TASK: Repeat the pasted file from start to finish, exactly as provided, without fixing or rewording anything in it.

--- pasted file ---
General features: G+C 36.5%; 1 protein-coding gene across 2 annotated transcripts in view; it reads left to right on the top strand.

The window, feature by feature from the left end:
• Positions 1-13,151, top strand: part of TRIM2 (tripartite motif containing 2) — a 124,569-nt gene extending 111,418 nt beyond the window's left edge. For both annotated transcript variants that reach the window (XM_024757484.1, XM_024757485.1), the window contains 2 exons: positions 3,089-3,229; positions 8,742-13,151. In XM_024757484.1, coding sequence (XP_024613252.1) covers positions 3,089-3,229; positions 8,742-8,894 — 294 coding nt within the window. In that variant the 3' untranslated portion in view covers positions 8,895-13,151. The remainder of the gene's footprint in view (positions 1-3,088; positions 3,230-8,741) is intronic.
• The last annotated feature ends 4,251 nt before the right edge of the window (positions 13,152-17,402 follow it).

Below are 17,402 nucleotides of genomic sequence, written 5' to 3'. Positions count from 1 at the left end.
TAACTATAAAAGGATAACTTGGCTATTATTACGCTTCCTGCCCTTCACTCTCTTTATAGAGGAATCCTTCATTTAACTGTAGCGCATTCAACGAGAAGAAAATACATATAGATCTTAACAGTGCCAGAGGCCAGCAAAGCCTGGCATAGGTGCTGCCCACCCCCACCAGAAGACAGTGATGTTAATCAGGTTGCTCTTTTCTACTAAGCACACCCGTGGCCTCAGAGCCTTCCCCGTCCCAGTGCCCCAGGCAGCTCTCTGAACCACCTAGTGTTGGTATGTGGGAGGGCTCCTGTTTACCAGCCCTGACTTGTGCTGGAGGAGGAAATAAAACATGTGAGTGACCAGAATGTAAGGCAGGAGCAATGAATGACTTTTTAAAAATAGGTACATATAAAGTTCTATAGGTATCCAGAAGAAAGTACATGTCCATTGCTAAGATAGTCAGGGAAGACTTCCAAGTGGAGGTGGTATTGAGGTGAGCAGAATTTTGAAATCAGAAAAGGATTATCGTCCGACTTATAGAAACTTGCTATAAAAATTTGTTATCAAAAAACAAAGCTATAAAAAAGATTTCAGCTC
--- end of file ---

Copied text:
General features: G+C 36.5%; 1 protein-coding gene across 2 annotated transcripts in view; it reads left to right on the top strand.

The window, feature by feature from the left end:
• Positions 1-13,151, top strand: part of TRIM2 (tripartite motif containing 2) — a 124,569-nt gene extending 111,418 nt beyond the window's left edge. For both annotated transcript variants that reach the window (XM_024757484.1, XM_024757485.1), the window contains 2 exons: positions 3,089-3,229; positions 8,742-13,151. In XM_024757484.1, coding sequence (XP_024613252.1) covers positions 3,089-3,229; positions 8,742-8,894 — 294 coding nt within the window. In that variant the 3' untranslated portion in view covers positions 8,895-13,151. The remainder of the gene's footprint in view (positions 1-3,088; positions 3,230-8,741) is intronic.
• The last annotated feature ends 4,251 nt before the right edge of the window (positions 13,152-17,402 follow it).

Below are 17,402 nucleotides of genomic sequence, written 5' to 3'. Positions count from 1 at the left end.
TAACTATAAAAGGATAACTTGGCTATTATTACGCTTCCTGCCCTTCACTCTCTTTATAGAGGAATCCTTCATTTAACTGTAGCGCATTCAACGAGAAGAAAATACATATAGATCTTAACAGTGCCAGAGGCCAGCAAAGCCTGGCATAGGTGCTGCCCACCCCCACCAGAAGACAGTGATGTTAATCAGGTTGCTCTTTTCTACTAAGCACACCCGTGGCCTCAGAGCCTTCCCCGTCCCAGTGCCCCAGGCAGCTCTCTGAACCACCTAGTGTTGGTATGTGGGAGGGCTCCTGTTTACCAGCCCTGACTTGTGCTGGAGGAGGAAATAAAACATGTGAGTGACCAGAATGTAAGGCAGGAGCAATGAATGACTTTTTAAAAATAGGTACATATAAAGTTCTATAGGTATCCAGAAGAAAGTACATGTCCATTGCTAAGATAGTCAGGGAAGACTTCCAAGTGGAGGTGGTATTGAGGTGAGCAGAATTTTGAAATCAGAAAAGGATTATCGTCCGACTTATAGAAACTTGCTATAAAAATTTGTTATCAAAAAACAAAGCTATAAAAAAGATTTCAGCTC